This is precisely what is happening in Rothamsted, and rears its head whenever a politically or religiously sensitive subject comes up. It would be very easy to illustrate this with the American right’s propensity to climate change denial and creationism, but it occurs closer to home – while research shows nuclear power is the cleanest and safest method of energy production, opponents often use thoroughly debunked sources to bolster their position;  anti-nuclear activists give Chernobyl death tolls in the hundreds of thousands, whereas  scientific investigation has shown 28 deaths from acute radiation and 15 deaths from thyroid cancer, no increase in solid cancers or fetal mutations, and a small increase in lifetime risk of thyroid cancer for those directly exposed. Fukushima has resulted in zero deaths and is unlikely to ever do so. If this seems surprising, it is because the science and medicine tends to get discarded when pushing an issue.

In a similar vein, anti-vaccine protesters still cling to the discredited work by Andrew Wakefield as ‘proof’ vaccines cause autism, conveniently ignoring the deluge of scientific evidence to the contrary. The dark irony in such examples is that those championing the pseudoscience of anti-vaccination are the ones who suffer most from it, losing children to easily preventable diseases such as measles.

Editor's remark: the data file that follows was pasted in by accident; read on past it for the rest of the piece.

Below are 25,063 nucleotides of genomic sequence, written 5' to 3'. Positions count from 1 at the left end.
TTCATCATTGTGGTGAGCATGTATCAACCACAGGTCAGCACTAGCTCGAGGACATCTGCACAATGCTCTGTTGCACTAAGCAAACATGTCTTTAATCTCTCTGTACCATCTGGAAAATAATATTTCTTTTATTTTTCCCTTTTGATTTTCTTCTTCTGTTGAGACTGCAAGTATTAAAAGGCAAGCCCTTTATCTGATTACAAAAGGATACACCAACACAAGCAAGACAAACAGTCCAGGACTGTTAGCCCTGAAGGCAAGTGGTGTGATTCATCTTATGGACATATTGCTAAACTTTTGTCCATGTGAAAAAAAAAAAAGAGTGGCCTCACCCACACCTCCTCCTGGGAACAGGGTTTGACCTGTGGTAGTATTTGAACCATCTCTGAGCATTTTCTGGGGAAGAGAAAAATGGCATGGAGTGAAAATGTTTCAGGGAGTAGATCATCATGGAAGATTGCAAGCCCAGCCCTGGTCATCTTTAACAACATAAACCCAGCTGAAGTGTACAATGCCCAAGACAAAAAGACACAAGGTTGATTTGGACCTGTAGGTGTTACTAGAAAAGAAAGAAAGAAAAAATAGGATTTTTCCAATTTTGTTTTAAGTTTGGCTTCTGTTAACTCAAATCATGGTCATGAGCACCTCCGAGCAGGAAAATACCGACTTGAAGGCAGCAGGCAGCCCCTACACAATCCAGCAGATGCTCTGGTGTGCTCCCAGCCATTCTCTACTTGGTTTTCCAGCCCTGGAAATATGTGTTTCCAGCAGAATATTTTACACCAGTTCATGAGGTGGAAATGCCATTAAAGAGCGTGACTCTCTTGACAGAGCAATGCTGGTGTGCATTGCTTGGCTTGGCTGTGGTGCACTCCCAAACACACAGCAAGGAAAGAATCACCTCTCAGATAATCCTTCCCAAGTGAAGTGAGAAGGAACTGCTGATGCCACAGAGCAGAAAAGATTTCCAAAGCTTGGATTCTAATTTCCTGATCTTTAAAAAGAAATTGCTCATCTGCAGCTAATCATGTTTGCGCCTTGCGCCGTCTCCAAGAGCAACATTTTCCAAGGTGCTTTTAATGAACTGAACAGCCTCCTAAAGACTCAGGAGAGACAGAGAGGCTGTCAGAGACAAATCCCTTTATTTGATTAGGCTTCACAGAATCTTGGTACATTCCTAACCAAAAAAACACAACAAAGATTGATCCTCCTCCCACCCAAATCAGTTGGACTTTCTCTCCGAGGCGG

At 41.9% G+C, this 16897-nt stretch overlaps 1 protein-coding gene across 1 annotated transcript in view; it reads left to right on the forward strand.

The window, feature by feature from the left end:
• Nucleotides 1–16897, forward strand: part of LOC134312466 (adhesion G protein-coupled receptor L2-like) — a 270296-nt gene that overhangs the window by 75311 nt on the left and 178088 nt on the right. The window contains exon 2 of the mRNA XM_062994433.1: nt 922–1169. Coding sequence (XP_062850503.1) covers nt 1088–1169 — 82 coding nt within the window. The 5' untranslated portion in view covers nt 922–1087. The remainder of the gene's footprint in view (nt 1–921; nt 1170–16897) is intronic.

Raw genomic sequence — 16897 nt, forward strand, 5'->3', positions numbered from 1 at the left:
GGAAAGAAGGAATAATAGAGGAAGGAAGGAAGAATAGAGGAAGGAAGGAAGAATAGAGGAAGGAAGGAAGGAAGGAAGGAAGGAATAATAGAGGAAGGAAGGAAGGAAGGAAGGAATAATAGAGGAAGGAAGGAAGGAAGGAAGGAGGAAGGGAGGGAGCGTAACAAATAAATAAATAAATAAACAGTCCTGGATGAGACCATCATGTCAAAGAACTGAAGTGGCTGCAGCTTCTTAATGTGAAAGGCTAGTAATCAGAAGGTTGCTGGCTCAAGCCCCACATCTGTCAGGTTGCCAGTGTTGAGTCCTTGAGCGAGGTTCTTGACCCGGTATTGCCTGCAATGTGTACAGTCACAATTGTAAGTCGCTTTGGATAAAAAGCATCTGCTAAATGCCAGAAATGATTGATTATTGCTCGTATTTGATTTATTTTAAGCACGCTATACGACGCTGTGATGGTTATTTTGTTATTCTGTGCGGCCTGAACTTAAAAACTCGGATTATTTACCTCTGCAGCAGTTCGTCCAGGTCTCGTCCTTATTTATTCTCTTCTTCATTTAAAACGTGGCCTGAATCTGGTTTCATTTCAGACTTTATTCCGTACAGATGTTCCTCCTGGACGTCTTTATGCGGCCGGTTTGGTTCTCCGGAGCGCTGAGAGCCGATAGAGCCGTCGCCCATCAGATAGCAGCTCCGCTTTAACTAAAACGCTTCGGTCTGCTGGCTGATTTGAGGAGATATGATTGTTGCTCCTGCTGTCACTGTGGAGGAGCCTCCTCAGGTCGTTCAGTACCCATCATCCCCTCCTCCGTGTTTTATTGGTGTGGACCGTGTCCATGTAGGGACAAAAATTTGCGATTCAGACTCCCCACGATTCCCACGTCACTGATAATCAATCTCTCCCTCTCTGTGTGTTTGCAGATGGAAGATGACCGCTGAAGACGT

What will happen at Rothamsted is anyone’s guess, but it serves as yet another reminder that no matter what the ideology, right or left, liberal or conservative that there will be elements who don’t need proof, and will not change their opinion in the light of new information. This blind reliance on dogma over evidence is the reason science and politics don’t mix; science demands that in the light of evidence, even the most hard held belief must be adjusted. Ideology all too often denies evidence to preserve faith in it. Until we learn to value evidence rather than rhetoric, there will be no easy solutions.

David Robert Grimes is a doctor of medical physics and science writer with a keen interest in public understanding of science. His work has been published in the Irish Times and  He keeps a Ockham nominated science and medicine blog at . Dr. Grimes is not affiliated with Rothamsted research – if you would like more information, please visit


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0 Responses to Science under siege

  1. Mike B says:

    Nice article, thanks. Would also be good if someone could spend a few minutes writing down point by point commentary on some of the points raised by anti-GM activists, eg on Newsnight recently. The trouble with media discussion is that there’s no space for references or any form of peer review yet that’s what interested members of the public need to delve into.
    (Or maybe someone has done a commentary feature on that Newsnight discussion? Let me know if it exists! Thanks.)

  2. Alex Wassall says:

    Could I get a link to some of the scientific investigation’s about Chernobyl death tolls?

    I know people who repeatedly tell me that statement is incorrect and I am struggling to find definitive information either way.


  3. Alex Wassall says:

    Thanks David. Very comprehensive and amazing given the myths floating around.